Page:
You're working on a high-risk project, and the VP of Marketing wants you to reassure the product manager that you'll meet the promised delivery date. Or you've been tasked to find out why one of the company's products was recalled, and the CEO wants to know whether a repetition could ever happen. Or some other embarrassing event has occurred, and it has fallen to you to find a path forward. Isaac, who was in the lead of whatever unit got into such a mess (if the event is in the past), or who is in the lead of the unit that could create a future mess, has asked you to "please reassure them," that everything will be OK and all is well.
Isaac has given you his word that all will be well. That's nice, but very far from good enough. If you do as Isaac asks, your career is at risk.
Here are some guidelines for avoiding your own entanglement in the looming failure you've been charged with investigating.
- Understand your personal risks
- Although your role as investigator is legitimate on the surface, it's possible that your real task is to provide the answer almost everyone wants: everything will be OK. If there's strong evidence that everything will be OK, the risk to you is small. But unless you have access to independent, objective expertise, or unless you're qualified — and permitted and able — to assess the evidence yourself, you'll be relying on the judgments of others if you declare the situation under control. That could be a very risky act indeed.
- Nobody can predict the future
- Assurances Although your role as investigator
is legitimate on the surface, it's
possible that your real task is to
provide the answer almost everyone
wants: everything will be OKof the 100% kind about future events, from absolutely anyone, no matter how respected or expert, are so much bilge water. Nothing about the future is 100% predictable. There's always a small chance of the unexpected occurring. The Titanic was widely believed to be "practically unsinkable."
- When you receive such 100% assurances, ask probing questions of the person providing the assurances. Start with, "How can you be 100% certain of anything involving the future?" And get their responses in writing. Such things look a whole lot dumber in print than they sound in person.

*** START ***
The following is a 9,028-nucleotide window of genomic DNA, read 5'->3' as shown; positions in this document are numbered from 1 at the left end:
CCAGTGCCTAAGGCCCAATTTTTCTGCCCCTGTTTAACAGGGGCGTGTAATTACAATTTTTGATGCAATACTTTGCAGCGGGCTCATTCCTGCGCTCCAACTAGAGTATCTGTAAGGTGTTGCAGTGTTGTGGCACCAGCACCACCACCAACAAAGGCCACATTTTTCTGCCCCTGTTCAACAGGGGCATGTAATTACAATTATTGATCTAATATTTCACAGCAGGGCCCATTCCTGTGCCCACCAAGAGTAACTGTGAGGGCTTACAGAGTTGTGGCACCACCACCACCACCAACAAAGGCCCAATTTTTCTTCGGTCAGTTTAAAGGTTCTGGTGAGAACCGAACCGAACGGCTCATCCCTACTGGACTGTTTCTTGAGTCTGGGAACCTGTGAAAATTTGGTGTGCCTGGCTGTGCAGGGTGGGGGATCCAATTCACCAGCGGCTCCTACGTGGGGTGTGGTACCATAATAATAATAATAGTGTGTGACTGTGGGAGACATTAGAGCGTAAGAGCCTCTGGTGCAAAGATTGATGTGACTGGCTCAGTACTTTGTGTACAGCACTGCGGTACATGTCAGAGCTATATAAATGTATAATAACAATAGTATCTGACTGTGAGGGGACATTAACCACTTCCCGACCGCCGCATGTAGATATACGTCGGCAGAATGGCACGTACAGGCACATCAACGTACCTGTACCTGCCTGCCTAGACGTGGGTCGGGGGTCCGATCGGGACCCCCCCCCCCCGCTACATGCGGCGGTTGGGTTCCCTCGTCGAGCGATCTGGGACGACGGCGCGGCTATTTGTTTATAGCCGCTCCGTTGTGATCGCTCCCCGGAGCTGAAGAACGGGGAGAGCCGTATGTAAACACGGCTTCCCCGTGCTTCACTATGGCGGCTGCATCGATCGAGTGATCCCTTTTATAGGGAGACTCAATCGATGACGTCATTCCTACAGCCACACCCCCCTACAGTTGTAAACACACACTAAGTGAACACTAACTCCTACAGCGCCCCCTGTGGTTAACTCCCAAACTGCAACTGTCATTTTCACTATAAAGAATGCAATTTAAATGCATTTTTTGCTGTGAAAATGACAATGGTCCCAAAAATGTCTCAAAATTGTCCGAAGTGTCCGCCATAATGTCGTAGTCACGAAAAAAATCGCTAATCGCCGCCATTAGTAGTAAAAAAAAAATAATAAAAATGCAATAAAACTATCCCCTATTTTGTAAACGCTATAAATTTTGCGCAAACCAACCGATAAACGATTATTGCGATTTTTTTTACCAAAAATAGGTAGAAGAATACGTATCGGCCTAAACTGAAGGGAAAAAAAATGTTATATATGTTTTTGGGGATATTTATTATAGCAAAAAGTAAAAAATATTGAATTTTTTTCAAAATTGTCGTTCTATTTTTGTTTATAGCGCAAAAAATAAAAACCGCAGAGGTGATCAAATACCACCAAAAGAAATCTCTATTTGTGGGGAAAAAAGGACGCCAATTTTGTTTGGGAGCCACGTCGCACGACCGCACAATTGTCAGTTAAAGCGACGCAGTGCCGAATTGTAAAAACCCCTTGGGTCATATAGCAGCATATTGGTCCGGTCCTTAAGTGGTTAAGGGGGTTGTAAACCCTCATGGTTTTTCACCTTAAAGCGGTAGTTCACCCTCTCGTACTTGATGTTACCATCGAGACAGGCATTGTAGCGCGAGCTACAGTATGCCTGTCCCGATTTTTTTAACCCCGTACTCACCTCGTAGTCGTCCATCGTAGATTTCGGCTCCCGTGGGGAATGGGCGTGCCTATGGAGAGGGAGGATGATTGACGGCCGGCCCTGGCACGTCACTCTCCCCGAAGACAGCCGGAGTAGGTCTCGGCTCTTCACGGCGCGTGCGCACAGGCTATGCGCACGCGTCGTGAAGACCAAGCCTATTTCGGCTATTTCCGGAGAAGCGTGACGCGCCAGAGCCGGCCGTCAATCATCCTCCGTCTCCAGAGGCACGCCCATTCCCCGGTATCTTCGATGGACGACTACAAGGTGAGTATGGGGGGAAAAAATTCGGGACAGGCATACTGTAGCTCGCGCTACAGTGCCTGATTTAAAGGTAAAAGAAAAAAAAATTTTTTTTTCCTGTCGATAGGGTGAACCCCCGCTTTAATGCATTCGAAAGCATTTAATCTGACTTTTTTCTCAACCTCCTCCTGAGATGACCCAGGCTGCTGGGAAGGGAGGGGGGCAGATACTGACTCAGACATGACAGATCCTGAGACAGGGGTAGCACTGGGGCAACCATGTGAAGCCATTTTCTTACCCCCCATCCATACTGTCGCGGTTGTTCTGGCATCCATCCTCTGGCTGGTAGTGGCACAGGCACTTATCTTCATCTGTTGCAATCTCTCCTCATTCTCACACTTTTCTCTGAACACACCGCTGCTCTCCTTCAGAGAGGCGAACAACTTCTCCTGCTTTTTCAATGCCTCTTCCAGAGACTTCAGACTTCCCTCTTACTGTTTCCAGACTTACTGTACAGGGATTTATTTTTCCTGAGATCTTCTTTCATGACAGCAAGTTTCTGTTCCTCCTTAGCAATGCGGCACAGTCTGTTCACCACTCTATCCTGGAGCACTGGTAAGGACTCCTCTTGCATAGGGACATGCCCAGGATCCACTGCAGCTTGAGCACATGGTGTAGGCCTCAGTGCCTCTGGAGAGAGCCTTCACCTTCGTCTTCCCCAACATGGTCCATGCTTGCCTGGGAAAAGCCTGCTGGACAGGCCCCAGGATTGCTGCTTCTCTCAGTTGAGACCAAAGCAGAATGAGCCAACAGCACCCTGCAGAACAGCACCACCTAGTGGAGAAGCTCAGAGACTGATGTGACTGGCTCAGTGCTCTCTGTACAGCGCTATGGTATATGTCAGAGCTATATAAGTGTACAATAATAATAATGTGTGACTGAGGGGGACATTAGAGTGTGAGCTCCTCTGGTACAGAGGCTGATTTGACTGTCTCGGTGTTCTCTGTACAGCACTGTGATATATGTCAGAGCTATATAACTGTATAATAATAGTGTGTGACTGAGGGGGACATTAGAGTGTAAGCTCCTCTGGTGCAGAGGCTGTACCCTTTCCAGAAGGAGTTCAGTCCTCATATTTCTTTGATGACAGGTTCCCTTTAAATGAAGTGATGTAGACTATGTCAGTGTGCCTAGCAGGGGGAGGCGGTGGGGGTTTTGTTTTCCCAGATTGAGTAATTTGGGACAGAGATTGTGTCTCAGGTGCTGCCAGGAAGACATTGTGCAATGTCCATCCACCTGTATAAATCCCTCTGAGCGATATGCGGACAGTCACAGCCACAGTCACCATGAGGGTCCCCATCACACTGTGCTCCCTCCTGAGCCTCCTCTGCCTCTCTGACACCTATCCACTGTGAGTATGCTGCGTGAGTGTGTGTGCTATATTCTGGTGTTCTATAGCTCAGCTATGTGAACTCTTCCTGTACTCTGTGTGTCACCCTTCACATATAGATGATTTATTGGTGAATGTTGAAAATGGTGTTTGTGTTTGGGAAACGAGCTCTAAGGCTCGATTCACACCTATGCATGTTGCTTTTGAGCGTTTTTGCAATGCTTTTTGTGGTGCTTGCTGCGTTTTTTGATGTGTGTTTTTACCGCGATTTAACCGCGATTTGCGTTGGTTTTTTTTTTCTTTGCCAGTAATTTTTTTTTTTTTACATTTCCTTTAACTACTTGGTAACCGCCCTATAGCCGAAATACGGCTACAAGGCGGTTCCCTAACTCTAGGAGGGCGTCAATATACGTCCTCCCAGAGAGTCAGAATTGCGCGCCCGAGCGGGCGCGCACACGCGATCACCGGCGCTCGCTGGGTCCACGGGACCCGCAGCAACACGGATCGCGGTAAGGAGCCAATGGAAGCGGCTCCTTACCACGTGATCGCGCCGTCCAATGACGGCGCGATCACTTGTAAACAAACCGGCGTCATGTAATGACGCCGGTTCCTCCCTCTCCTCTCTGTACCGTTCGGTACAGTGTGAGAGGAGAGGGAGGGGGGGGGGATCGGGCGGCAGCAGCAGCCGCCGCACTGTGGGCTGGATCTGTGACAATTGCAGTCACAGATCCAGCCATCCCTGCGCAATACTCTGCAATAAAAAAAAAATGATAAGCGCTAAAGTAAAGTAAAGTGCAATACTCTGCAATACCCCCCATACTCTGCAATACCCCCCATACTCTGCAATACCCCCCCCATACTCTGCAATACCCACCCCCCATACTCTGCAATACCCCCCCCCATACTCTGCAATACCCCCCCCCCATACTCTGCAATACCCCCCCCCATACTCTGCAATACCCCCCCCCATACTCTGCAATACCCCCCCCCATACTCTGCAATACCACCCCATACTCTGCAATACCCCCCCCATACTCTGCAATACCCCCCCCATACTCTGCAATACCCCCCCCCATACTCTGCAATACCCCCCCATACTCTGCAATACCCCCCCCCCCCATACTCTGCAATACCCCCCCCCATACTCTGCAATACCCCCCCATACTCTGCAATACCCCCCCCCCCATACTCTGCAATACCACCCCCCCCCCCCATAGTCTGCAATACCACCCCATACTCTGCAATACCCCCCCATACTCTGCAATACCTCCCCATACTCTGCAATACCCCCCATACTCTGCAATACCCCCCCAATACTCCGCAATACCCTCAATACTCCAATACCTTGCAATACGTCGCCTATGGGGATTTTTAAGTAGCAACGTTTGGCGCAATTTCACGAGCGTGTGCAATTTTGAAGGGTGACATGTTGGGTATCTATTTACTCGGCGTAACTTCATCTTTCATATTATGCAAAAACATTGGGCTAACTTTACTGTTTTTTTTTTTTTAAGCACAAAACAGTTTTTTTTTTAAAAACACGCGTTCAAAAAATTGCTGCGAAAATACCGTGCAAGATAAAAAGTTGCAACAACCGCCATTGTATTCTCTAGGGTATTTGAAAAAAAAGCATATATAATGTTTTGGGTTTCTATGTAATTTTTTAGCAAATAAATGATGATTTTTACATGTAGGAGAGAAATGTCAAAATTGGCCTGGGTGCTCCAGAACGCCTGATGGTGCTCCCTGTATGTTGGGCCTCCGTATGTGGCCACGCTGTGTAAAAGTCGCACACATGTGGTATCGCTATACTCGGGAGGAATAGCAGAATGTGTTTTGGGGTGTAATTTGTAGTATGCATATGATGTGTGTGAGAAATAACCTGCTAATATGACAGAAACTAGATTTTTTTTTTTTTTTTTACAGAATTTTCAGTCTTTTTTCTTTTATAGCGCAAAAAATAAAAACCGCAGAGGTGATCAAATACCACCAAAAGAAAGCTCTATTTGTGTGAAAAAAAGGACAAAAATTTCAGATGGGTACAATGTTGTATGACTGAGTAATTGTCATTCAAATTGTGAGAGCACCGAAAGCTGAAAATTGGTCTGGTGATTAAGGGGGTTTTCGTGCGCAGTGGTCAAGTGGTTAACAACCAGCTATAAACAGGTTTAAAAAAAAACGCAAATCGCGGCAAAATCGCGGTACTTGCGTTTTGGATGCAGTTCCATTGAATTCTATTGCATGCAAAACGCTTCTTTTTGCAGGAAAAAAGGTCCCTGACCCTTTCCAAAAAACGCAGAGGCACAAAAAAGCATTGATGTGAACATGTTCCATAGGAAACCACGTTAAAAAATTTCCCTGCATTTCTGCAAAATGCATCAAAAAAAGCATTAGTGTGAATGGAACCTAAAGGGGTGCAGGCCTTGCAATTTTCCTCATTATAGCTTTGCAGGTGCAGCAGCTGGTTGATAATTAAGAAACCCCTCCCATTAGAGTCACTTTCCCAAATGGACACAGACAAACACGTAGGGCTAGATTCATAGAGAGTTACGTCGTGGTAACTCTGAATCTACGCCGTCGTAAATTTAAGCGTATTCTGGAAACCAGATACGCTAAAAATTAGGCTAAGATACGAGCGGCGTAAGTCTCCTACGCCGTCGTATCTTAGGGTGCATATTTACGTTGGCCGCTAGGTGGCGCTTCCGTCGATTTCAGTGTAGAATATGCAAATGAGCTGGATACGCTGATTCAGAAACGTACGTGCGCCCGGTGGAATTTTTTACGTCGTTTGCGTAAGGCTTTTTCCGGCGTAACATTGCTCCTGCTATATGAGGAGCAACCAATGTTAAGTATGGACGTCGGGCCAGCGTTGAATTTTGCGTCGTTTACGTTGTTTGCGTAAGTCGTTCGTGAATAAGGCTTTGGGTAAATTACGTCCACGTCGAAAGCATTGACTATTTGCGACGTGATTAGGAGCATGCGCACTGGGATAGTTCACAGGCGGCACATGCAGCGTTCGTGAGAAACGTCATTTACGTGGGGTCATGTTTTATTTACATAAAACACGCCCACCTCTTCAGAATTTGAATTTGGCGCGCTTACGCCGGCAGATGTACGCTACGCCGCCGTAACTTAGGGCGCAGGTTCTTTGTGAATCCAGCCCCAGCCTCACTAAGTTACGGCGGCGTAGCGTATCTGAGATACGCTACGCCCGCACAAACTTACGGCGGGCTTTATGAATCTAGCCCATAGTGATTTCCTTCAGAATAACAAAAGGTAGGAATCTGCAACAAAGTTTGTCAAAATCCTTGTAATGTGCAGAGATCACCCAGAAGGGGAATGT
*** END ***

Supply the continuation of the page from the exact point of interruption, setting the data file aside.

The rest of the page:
- Be judicious in your reporting
- If you can't persuade Isaac to be more circumspect, then gather enough information to provide a foundation for a report along the lines of, "They seem convinced that all will be well, but I couldn't find hard data strong enough to support their claims."
- You probably aren't free to refuse to pass Isaac's claims along, but you're certainly free to include your own assessment along with Isaac's claims. In formulating your own assessment, be careful to restrict it to facts. Unless you have justification, you really can't say that Isaac's claims are false. But you probably can say that you haven't found support for Isaac's claims.
When you do provide the result of your investigation, take care to be explicit if you're merely passing along the judgments of others. Express your projections in terms of probabilities, quantified to the extent possible. If you can supply percentages, do so, but otherwise use phrases like, "strong likelihood," or "small chance." For example, you could say that there's a 90% chance that things are OK.
If in your judgment a report about the uncertain future is required to make predictions without reference to probabilities or chance, there's an elevated likelihood that you've been cast in the role of someone to be blamed in case all does not go well. Top Next Issue
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More articles on Workplace Politics:
- The Advantages of Political Attack: II
- In workplace politics, attackers are often surprisingly successful with even the flimsiest assertions.
Often, they prevail, in part, because they can choose the time and venue for their attacks. They also
have the advantage of preparation. How can targets respond effectively?
- Extrasensory Deception: I
- Negotiation skills are increasingly essential in problem-solving workplaces. When incentives are strong,
or pressure is high, deception is tempting. Here are some of the deceptions popular among negotiators.
- Grace Under Fire: II
- When we debate at work, things sometimes turn unpleasant. Out of control, one party might maneuver the
other into losing control. If we have better tools for recognizing these tactics, we're better able
to maintain self-control. Here's Part II of such a toolkit.
- Is It Arrogance or Confidence?
- Confusing arrogance and confidence can cause real trouble — or lost opportunities. What exactly
is the difference between them?
- I Don't Understand: II
- Unclear, incomplete, or ambiguous statements are problematic, in part, because we need to seek clarification.
How can we do that without seeming to be hostile, threatening, or disrespectful?
Forthcoming issues of Point Lookout
- Coming February 8: Kerfuffles That Seem Like Something More
- Much of what we regard as political conflict is a series of squabbles commonly called kerfuffles. They captivate us while they're underway, but after a month or two they're forgotten. Why do they happen? Why do they persist? Available here and by RSS on February 8.
- And on February 15: Four Razors for Organizational Behavior
- Deviant organizational behavior can harm the people and the organization. In choosing responses, we consider what drives the perpetrators. Considering Malice, Incompetence, Ignorance, and Greed, we can devise four guidelines for making these choices. Available here and by RSS on February 15.
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